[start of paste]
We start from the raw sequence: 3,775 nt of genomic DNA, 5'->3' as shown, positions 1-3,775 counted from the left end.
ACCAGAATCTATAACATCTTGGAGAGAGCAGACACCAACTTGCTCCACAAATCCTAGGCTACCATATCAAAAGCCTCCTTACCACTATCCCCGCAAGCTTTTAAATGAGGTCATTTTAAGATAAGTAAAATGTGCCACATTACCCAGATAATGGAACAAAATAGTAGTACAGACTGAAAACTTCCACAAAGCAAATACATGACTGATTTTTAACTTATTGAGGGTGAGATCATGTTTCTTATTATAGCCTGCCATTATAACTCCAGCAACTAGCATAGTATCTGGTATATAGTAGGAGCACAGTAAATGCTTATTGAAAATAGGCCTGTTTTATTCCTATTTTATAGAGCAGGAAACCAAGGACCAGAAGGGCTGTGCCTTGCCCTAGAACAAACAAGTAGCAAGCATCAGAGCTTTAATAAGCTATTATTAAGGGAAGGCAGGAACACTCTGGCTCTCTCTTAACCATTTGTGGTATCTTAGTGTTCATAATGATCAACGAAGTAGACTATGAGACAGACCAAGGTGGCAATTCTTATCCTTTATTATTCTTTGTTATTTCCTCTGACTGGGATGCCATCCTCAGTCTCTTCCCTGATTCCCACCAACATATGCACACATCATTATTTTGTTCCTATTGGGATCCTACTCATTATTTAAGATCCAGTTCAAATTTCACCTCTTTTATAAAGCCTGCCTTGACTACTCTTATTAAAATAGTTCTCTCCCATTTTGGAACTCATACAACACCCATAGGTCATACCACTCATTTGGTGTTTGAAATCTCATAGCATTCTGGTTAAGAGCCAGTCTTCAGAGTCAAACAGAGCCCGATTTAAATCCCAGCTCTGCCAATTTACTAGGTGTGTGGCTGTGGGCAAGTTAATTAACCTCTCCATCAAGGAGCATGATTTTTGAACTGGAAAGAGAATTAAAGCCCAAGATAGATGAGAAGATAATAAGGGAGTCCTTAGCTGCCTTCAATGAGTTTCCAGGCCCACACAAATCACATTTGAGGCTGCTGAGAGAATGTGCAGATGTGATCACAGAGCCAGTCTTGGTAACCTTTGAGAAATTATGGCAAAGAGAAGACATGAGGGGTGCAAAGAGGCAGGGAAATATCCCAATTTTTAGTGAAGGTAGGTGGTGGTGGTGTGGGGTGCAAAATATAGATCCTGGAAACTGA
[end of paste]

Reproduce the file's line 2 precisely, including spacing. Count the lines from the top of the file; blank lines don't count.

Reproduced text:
ACCAGAATCTATAACATCTTGGAGAGAGCAGACACCAACTTGCTCCACAAATCCTAGGCTACCATATCAAAAGCCTCCTTACCACTATCCCCGCAAGCTTTTAAATGAGGTCATTTTAAGATAAGTAAAATGTGCCACATTACCCAGATAATGGAACAAAATAGTAGTACAGACTGAAAACTTCCACAAAGCAAATACATGACTGATTTTTAACTTATTGAGGGTGAGATCATGTTTCTTATTATAGCCTGCCATTATAACTCCAGCAACTAGCATAGTATCTGGTATATAGTAGGAGCACAGTAAATGCTTATTGAAAATAGGCCTGTTTTATTCCTATTTTATAGAGCAGGAAACCAAGGACCAGAAGGGCTGTGCCTTGCCCTAGAACAAACAAGTAGCAAGCATCAGAGCTTTAATAAGCTATTATTAAGGGAAGGCAGGAACACTCTGGCTCTCTCTTAACCATTTGTGGTATCTTAGTGTTCATAATGATCAACGAAGTAGACTATGAGACAGACCAAGGTGGCAATTCTTATCCTTTATTATTCTTTGTTATTTCCTCTGACTGGGATGCCATCCTCAGTCTCTTCCCTGATTCCCACCAACATATGCACACATCATTATTTTGTTCCTATTGGGATCCTACTCATTATTTAAGATCCAGTTCAAATTTCACCTCTTTTATAAAGCCTGCCTTGACTACTCTTATTAAAATAGTTCTCTCCCATTTTGGAACTCATACAACACCCATAGGTCATACCACTCATTTGGTGTTTGAAATCTCATAGCATTCTGGTTAAGAGCCAGTCTTCAGAGTCAAACAGAGCCCGATTTAAATCCCAGCTCTGCCAATTTACTAGGTGTGTGGCTGTGGGCAAGTTAATTAACCTCTCCATCAAGGAGCATGATTTTTGAACTGGAAAGAGAATTAAAGCCCAAGATAGATGAGAAGATAATAAGGGAGTCCTTAGCTGCCTTCAATGAGTTTCCAGGCCCACACAAATCACATTTGAGGCTGCTGAGAGAATGTGCAGATGTGATCACAGAGCCAGTCTTGGTAACCTTTGAGAAATTATGGCAAAGAGAAGACATGAGGGGTGCAAAGAGGCAGGGAAATATCCCAATTTTTAGTGAAGGTAGGTGGTGGTGGTGTGGGGTGCAAAATATAGATCCTGGAAACTGA